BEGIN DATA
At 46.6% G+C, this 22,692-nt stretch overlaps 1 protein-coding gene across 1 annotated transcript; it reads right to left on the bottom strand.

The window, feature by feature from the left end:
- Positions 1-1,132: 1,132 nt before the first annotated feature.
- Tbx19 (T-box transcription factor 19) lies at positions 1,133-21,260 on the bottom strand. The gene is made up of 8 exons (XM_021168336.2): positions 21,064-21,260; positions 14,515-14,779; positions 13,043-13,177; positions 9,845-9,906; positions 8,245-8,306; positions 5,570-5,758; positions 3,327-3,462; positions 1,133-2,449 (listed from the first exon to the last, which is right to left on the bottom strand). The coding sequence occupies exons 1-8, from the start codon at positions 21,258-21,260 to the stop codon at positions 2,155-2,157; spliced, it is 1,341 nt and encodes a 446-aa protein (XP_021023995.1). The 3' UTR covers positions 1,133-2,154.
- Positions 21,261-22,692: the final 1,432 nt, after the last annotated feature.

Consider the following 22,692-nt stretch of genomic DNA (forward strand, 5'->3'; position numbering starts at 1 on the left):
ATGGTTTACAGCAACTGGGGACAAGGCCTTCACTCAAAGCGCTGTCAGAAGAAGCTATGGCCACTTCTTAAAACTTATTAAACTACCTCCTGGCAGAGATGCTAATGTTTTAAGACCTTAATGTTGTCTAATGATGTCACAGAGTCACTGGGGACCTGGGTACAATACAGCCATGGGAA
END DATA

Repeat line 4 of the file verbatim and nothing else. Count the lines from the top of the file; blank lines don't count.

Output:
- Tbx19 (T-box transcription factor 19) lies at positions 1,133-21,260 on the bottom strand. The gene is made up of 8 exons (XM_021168336.2): positions 21,064-21,260; positions 14,515-14,779; positions 13,043-13,177; positions 9,845-9,906; positions 8,245-8,306; positions 5,570-5,758; positions 3,327-3,462; positions 1,133-2,449 (listed from the first exon to the last, which is right to left on the bottom strand). The coding sequence occupies exons 1-8, from the start codon at positions 21,258-21,260 to the stop codon at positions 2,155-2,157; spliced, it is 1,341 nt and encodes a 446-aa protein (XP_021023995.1). The 3' UTR covers positions 1,133-2,154.